Australian never ceased passionate writing
For an artist to fall among reformers is more fatal than for a merchant to fall among bandits.
When Australian writer and feminist Stella Miles Franklin “fell” in 1906, she landed in Chicago in the arms of the National Women’s Trade Union League and “threw herself full tilt into the exciting and pioneering work of social reform.” The writing that had won her early fame slid into the background—but not nearly as far as some have asserted, according to Janet Lee.
“Although the decade in Chicago has been characterized as unproductive for Franklin since she published very little, she wrote incessantly and left behind a considerable amount of writing that was intimately connected to her passionate friendships and her commitment to working women in Chicago,” Lee said in describing her current book project, Fallen Among Reformers: Miles Franklin in Chicago, 1906-1915.
Lee is a Research Fellow, a professor of Women’s Studies at OSU, and the author of Comrades and Partners: The Shared Lives of Grace Hutchins and Anna Rochester (2000), and War Girls: The First Aid Nursing Yeomanry (2005).
Born in 1879 in the Brindabella Valley of New South Wales, Franklin was just 22 when her novel My Brilliant Career was published to instant acclaim. The book, written when she was 16, was a semi-autobiographical story about coming of age in the Australian bush, and reflected Franklin’s passionate interest in feminism as well as her budding socialism and support for land reform.
“However, despite early literary fame, Franklin quickly became disappointed by rejections associated with sequels to My Brilliant Career,” said Lee. “She was also confused about men and marriage in the context of her growing feminism and ambivalent about a suitor whom she knew would destine her to a life of domestic toil at the edge of the bush. Franklin’s choices about marriage, work, and relationships, which plagued her throughout her life, mirrored the challenges faced by educated women negotiating the constraints of femininity at this time.”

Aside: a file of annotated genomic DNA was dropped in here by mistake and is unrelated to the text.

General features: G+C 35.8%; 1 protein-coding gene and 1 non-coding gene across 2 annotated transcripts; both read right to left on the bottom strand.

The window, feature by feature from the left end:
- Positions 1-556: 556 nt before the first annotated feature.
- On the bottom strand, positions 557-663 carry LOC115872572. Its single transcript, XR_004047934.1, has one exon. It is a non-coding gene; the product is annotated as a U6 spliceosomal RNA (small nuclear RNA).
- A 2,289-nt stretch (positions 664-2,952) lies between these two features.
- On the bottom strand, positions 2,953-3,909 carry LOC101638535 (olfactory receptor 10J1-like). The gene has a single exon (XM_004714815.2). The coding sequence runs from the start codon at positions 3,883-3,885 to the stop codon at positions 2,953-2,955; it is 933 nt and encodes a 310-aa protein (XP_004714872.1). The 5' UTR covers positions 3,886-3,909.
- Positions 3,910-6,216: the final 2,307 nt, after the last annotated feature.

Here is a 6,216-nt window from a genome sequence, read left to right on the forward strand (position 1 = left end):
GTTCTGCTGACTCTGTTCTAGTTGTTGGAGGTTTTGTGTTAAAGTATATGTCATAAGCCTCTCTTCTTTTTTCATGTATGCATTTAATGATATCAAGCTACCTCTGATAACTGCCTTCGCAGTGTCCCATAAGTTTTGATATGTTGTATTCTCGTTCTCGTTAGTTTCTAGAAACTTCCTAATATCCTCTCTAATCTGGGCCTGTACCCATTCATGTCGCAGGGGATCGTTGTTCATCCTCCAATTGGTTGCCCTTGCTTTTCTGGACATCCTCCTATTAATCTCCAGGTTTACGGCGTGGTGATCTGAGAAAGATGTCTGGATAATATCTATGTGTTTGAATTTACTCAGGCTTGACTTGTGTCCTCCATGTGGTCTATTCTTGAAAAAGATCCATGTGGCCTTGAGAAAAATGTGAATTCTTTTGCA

Armed with an introduction to Jane Adams of Hull House, the 26-yeard-old Franklin landed in Chicago in 1906. She soon became national secretary for the National Women’s Trade Union League and eventually editor of its journal, Life and Labor.
“Through her activities with some of the most famous labor leaders of the day, and in contact with working women themselves, Franklin worked to improve the terrible conditions of women’s lives.” Her own life also proved difficult as she faced health and financial problems, unaccustomed cold weather, absence of family, and coping with romantic relationships that threatened loss of autonomy and undermining of her creative life.
Despite these private troubles recorded year after year in her pocket diaries, said Lee, Franklin enjoyed social engagements with a host of colleagues and friends, reformers and writers alike.
“As amply demonstrated in her journals, she wanted desperately to succeed as a writer and to experience fame and acceptance. The poignancy of this conflict, however, was that literary success eluded her during these years in Chicago and it was not until she left the United States in 1915, and then returned to Australia in 1933, that she regained her fame.”
The novels that followed included Bring the Monkey, All That Swagger, My Career Goes Bung, and the Brent of Bin Bin series that spanned 1928 through 1956.
“Still, the muse for this great ambition during the Chicago years, and for the many unpublished short stories and plays left behind, was her passion for the causes of the day and her involvement in social reform,” said Lee. “Franklin lived the politics of gender, social class, and pacifism with a zeal that gave these unpublished writings insight and vitality. This passion in Franklin’s life and work during her time in Chicago is the focus of Fallen Among Reformers.”